The way this used to work is that we would go down to the mall, and there, prominently displayed, would be a place that would have thousands of posters or art prints. These places are famous for probably decorating thousands of college dorm rooms and first time apartments. The Salvador Dali, Michael Parks and Pablo Picasso prints that were on everyone's walls in the 80s or 90s mostly came from these places. I used to go to them regularly, get something framed up, spend about $40 or $50 to do it, and get it within an hour or two (sometimes a little longer, but rarely).
I say used to because, a couple of weeks back, I wanted to go and call up one of these places. I looked online... and realized that all of the places I used to use for this purpose don't exist any more. They have all either gone out of business, or they have gone totally online (which is great if you want to get something they have in stock). If you want to get something custom framed (i.e. something that you already have), now you're left with just two options. The first is the Aaron Brothers model, which does do cool stuff, but it's way overblown and really expensive (and you can add in other custom framing places that do the same) or you can go to Michael's art supply place, which does do some framing things, but they take a long time to do it (a basic dry mount process, no framing or covering, for $50 required a two week wait, or they'd charge me $20 extra to expedite it). Needless to say, I went with the less expensive option, and it should be ready this Thursday.
My point with this is that we seem to not realize the things that we have or how much we like them or care about them until well after they are gone, and we remember that we need them. Testers, how much of your knowledge and skill set do you still rely upon from several years back? How much of it still applies? Are you going to be able to adapt when that thing you know how to do suddenly becomes obsolete, or is no longer available in a needed format? While my example of getting a poster framed may seem silly, it's really something that goes on all the time, and is more common than we like to believe. The reason we don't notice it is that we often just transition to other things that we use, and don't give a second thought any longer to what came before. For common use items, this isn't so weird (I don't think anyone is really bemoaning the loss of the 8 track tape, for instance). When we lose access to things that are less frequent, but then we remember them and can't use them any longer, that's a little more frustrating.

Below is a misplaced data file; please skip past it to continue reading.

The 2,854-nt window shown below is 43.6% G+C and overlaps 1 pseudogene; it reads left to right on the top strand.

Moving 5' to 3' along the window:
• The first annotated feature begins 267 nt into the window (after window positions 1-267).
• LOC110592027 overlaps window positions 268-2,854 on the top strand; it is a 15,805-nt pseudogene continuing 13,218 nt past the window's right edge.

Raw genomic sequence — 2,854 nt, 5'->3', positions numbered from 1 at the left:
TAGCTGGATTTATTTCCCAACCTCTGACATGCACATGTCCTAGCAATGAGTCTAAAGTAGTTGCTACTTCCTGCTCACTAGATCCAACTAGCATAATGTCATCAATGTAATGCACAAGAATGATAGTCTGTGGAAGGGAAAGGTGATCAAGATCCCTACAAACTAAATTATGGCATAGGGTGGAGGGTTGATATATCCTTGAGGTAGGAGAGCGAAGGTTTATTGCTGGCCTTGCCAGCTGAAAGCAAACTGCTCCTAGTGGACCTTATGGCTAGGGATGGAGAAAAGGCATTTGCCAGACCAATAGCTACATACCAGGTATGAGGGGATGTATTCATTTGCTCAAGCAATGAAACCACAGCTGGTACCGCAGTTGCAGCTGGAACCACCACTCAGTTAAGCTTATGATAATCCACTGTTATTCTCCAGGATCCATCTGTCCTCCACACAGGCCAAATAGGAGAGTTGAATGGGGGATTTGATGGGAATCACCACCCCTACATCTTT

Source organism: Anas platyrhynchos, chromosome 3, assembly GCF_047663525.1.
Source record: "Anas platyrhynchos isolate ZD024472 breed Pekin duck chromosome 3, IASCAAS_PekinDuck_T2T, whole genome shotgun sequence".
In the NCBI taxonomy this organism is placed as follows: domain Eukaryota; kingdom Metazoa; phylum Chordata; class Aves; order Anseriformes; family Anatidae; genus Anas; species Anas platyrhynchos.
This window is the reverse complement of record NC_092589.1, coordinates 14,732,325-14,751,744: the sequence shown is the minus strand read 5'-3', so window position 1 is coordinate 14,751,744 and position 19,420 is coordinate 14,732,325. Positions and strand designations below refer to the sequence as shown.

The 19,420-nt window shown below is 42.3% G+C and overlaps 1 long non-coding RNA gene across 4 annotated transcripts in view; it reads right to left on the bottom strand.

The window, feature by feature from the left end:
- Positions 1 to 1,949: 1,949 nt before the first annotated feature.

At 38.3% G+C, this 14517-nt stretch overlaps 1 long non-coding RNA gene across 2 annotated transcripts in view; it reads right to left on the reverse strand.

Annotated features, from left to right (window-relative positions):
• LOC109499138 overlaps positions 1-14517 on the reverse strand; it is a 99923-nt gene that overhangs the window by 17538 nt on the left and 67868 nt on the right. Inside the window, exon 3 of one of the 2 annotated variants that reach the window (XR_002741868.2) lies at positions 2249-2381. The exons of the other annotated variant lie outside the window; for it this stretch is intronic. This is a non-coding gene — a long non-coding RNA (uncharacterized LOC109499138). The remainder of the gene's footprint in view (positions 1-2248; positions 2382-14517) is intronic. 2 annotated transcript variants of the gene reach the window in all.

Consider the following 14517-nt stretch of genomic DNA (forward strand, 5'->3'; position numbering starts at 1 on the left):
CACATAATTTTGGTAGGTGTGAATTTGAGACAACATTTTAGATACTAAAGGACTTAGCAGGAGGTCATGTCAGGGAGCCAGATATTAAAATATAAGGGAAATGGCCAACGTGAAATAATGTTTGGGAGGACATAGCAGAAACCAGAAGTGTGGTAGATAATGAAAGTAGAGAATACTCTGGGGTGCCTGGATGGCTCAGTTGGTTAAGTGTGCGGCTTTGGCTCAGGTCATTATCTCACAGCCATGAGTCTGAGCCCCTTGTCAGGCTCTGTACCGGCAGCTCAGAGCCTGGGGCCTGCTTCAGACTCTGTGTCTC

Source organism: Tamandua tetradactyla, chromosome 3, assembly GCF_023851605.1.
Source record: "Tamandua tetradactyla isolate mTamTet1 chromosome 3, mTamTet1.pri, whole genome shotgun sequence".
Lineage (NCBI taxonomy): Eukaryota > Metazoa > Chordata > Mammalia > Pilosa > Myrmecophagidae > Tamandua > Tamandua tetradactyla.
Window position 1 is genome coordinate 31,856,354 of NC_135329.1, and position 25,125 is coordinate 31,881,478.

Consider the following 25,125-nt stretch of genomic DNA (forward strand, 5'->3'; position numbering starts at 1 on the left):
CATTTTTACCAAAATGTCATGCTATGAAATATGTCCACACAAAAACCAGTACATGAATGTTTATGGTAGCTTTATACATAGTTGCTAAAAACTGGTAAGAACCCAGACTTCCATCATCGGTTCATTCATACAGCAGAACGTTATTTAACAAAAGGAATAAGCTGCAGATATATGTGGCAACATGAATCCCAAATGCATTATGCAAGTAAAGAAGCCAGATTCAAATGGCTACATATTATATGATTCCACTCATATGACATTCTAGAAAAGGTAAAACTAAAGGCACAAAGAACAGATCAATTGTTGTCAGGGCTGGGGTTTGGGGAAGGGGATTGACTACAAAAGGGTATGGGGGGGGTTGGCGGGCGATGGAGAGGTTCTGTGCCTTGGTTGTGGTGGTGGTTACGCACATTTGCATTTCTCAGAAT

To this end, I think it might be wise to have a regular rotation that we do, an occasional inventory of the skills we have, their relevance, and where or when we might be able to use them. This way, we won't find ourselves totally blind-sided when we realize that the hip thing we learned and were good at no longer fits into the rest of the industry.